Flamsteed Astronomy Society

“Who, what and when — Progress in the BIG questions in astronomy”  by Dr Chris Lintott,  April 7, 2008

Thanks to his work on BBC’s ‘Sky at Night’ programme Dr Chris Lintott is now one of the most familiar faces in British astronomy.  He is a junior research fellow at Somerville College Oxford and co-author of “Bang!” with Sir Patrick Moore and Dr Brian May.

Chris spoke with passion and energy about ‘progress in the BIG questions in astronomy’.  His presentation was very engaging with excellent visuals, and much enjoyed by all present.  He began by reflecting that astronomy is now enjoying a 10-year golden age quite equivalent to the boom in the exploration of space in the 1960s and 70s.   Our understanding on the ‘big’ questions has come on in leaps and bounds:

When did the Universe begin?

13.7 billion years ago (+/- 100m years) apparently!  Chris ran through the development of today’s Big Bang Cosmology starting with Olbers’ Paradox, via Einstein’s General Theory of Relativity with its mistaken fudge factor for a static universe, on to Slipher’s and Hubble’s discovery of the expansion, the abundance of elements, and the CMB Cosmic Microwave Background.  We now believe we know the age of the Universe with better precision than the age of the Earth!


Dr Chris Lintott by Mike DrylandDr Chris Lintott by Mike DrylandDr Chris Lintott by Mike Dryland

How big is the Universe?

We can only see as far as permitted by the time available for light to have travelled since the Big Bang — 13.7 billion light-years.  But we now think this ‘visible’ universe may only be one-millionth of the whole.

What is the Universe made of?

75 years ago, Fritz Zwicky was the first to suggest there was far more to the Universe than meets the eye (literally).  From his studies of the Coma galaxy cluster Zwicky inferred that there must be 6 times more invisible ‘ dark matter’ present than ordinary ‘baryonic’ matter.   Evidence has steadily grown that this amount of unseen matter must indeed be present. Either that, or our understanding of the way gravity works (Newton’s Law) is incomplete ( MOND theory).  So far, despite huge investments in research, nobody has been able directly to detect dark matter particles, but scientists are very reluctant indeed to question Newton’s Laws.  Watch this space!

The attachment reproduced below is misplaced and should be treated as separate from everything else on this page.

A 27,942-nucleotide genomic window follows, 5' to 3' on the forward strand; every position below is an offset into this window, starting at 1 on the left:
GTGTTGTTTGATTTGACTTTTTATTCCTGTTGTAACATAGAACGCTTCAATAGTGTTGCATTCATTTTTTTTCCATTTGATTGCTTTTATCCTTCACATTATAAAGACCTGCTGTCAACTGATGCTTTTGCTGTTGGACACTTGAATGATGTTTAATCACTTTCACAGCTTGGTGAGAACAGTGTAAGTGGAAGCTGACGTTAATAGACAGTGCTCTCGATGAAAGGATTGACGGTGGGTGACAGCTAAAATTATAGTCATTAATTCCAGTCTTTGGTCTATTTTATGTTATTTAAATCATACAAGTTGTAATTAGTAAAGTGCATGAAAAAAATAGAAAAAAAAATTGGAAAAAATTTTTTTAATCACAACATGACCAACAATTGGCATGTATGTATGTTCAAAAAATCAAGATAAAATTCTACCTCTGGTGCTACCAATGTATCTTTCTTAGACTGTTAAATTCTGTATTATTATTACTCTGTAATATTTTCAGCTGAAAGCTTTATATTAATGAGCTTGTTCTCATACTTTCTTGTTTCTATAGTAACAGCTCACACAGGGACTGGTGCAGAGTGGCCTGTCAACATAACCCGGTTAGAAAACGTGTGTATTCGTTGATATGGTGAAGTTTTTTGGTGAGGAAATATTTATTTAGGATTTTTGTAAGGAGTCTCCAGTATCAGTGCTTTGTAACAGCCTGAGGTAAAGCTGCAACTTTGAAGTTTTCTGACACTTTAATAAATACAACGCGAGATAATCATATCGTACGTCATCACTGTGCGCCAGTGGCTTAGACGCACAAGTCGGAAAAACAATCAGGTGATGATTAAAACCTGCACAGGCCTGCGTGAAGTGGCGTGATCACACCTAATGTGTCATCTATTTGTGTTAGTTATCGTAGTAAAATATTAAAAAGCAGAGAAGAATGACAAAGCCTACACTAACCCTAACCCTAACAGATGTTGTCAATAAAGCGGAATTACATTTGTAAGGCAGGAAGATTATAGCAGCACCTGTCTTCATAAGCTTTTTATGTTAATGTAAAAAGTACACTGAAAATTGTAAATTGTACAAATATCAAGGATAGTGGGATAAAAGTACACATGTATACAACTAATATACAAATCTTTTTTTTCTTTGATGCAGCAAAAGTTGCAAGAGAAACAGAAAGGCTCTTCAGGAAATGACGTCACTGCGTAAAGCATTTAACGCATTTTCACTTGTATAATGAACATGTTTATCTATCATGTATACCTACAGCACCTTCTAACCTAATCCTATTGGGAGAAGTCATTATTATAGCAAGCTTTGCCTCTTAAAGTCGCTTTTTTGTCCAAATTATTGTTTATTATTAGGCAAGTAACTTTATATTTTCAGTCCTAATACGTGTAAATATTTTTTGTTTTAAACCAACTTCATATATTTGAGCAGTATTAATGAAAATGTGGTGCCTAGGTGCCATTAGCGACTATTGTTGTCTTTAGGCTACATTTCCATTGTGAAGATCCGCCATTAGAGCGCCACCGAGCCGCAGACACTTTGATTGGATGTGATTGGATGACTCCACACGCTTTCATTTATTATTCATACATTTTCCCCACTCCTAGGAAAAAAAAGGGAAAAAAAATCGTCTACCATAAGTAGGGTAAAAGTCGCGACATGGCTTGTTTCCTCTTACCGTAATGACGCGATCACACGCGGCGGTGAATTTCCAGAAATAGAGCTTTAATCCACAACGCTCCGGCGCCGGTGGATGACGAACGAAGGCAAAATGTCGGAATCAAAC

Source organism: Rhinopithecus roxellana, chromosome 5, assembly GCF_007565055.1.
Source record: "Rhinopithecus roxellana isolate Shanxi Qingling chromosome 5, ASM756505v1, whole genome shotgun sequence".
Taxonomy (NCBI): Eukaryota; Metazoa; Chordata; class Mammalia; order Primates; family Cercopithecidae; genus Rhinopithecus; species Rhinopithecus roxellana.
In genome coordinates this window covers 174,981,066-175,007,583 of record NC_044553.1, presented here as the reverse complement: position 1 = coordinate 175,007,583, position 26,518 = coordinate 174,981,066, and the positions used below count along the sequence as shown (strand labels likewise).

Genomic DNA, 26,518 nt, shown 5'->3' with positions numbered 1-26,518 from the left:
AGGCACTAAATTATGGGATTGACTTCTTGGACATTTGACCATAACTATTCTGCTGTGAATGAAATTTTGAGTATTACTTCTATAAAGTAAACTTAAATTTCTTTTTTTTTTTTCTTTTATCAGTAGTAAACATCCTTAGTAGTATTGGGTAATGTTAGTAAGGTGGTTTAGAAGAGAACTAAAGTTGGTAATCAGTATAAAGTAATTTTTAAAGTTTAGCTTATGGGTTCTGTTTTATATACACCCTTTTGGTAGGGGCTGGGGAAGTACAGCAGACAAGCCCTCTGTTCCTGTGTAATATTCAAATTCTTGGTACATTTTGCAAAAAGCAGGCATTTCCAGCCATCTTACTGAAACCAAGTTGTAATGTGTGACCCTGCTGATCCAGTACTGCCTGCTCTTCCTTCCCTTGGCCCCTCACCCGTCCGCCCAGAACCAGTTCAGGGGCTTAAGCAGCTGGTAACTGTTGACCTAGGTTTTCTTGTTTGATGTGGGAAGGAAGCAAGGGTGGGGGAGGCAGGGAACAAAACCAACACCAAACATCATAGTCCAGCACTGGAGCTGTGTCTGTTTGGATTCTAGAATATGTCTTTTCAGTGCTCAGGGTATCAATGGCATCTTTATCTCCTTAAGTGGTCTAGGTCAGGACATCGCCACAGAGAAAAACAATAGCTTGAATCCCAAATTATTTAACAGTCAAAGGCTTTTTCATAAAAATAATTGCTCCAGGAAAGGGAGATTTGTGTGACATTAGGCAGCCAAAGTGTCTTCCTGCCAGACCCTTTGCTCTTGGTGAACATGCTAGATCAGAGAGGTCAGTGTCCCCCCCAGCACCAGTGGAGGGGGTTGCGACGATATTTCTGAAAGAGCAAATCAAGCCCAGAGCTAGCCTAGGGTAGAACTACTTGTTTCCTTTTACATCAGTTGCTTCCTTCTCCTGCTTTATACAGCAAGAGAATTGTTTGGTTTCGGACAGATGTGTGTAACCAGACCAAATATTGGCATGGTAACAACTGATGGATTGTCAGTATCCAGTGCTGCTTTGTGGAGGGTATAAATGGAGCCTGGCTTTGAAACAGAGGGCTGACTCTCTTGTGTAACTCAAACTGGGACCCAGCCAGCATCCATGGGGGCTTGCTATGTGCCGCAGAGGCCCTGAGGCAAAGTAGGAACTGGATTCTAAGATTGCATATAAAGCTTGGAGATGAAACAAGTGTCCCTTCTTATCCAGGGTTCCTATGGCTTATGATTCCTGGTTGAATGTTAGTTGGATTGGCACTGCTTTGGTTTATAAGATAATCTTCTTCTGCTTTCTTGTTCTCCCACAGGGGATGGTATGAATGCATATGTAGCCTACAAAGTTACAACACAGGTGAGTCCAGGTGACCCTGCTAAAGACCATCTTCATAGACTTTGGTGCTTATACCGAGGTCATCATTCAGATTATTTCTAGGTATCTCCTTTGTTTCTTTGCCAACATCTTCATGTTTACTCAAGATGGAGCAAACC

Who is out there?

The question of life elsewhere in the Universe, especially intelligent life, is one of eternal fascination and utmost importance.  Chris defines ‘intelligent life’ as one where astronomers have developed.   Our road-map in the search for extra-terrestrial intelligence ( SETI) since 1960 has been the ‘ Drake equation’.  The equation lists the factors which should determine our ability to detect intelligent life elsewhere in the Universe.  Chris described how our knowledge about some of these factors has been transformed in just the last 10 years. 

First, star formation:  we now have observations of many regions of star formation and spectroscopic analysis is adding daily to our understanding of the mechanisms involved. 

Second, planet formation:  the discovery of new ‘ exoplanets’ outside our solar system is now almost daily headline news.  The count is over 300 and rising.  It is clear that planets are common.  Earth-sized planets at present are below the threshold of our capability to detect, but this is changing as we speak.

Although developing fast, our understanding of the conditions for life on a planet is still hazy.  On Earth in the last 50 years we have found life in places previously thought totally unsuitable.  On Mars however, we have so far failed to detect any compelling evidence despite a century or more of expectation.

A golden age indeed.



Dr Chris Lintott [Pics: Mike Dryland]